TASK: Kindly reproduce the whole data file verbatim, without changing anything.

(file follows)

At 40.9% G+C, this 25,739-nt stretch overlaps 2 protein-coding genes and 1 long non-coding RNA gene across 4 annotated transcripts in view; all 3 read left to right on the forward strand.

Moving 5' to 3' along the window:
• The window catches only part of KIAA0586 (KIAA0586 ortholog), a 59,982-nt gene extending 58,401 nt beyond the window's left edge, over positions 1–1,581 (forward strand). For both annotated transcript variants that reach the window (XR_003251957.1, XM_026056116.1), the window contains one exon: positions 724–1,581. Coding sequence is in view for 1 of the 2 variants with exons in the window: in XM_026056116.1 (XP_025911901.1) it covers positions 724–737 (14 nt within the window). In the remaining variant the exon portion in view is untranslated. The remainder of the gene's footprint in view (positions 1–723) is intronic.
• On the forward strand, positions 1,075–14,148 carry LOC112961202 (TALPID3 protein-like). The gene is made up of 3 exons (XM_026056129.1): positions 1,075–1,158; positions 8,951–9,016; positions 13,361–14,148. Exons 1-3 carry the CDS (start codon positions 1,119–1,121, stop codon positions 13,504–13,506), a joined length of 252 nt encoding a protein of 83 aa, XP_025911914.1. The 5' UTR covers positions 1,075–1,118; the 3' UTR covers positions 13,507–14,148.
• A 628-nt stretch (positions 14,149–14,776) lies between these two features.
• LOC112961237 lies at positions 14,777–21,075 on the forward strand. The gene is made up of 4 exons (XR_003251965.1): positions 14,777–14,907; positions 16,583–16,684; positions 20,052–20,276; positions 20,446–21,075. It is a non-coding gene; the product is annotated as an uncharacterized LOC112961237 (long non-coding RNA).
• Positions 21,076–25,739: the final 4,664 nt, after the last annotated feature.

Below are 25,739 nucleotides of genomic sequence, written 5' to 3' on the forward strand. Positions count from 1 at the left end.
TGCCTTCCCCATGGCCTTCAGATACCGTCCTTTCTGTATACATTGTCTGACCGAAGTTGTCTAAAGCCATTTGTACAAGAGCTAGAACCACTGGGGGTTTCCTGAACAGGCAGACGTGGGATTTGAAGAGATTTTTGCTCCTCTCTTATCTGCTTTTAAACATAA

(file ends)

At 40.9% G+C, this 25,739-nt stretch overlaps 2 protein-coding genes and 1 long non-coding RNA gene across 4 annotated transcripts in view; all 3 read left to right on the forward strand.

Moving 5' to 3' along the window:
• The window catches only part of KIAA0586 (KIAA0586 ortholog), a 59,982-nt gene extending 58,401 nt beyond the window's left edge, over positions 1–1,581 (forward strand). For both annotated transcript variants that reach the window (XR_003251957.1, XM_026056116.1), the window contains one exon: positions 724–1,581. Coding sequence is in view for 1 of the 2 variants with exons in the window: in XM_026056116.1 (XP_025911901.1) it covers positions 724–737 (14 nt within the window). In the remaining variant the exon portion in view is untranslated. The remainder of the gene's footprint in view (positions 1–723) is intronic.
• On the forward strand, positions 1,075–14,148 carry LOC112961202 (TALPID3 protein-like). The gene is made up of 3 exons (XM_026056129.1): positions 1,075–1,158; positions 8,951–9,016; positions 13,361–14,148. Exons 1-3 carry the CDS (start codon positions 1,119–1,121, stop codon positions 13,504–13,506), a joined length of 252 nt encoding a protein of 83 aa, XP_025911914.1. The 5' UTR covers positions 1,075–1,118; the 3' UTR covers positions 13,507–14,148.
• A 628-nt stretch (positions 14,149–14,776) lies between these two features.
• LOC112961237 lies at positions 14,777–21,075 on the forward strand. The gene is made up of 4 exons (XR_003251965.1): positions 14,777–14,907; positions 16,583–16,684; positions 20,052–20,276; positions 20,446–21,075. It is a non-coding gene; the product is annotated as an uncharacterized LOC112961237 (long non-coding RNA).
• Positions 21,076–25,739: the final 4,664 nt, after the last annotated feature.

Below are 25,739 nucleotides of genomic sequence, written 5' to 3' on the forward strand. Positions count from 1 at the left end.
TGCCTTCCCCATGGCCTTCAGATACCGTCCTTTCTGTATACATTGTCTGACCGAAGTTGTCTAAAGCCATTTGTACAAGAGCTAGAACCACTGGGGGTTTCCTGAACAGGCAGACGTGGGATTTGAAGAGATTTTTGCTCCTCTCTTATCTGCTTTTAAACATAA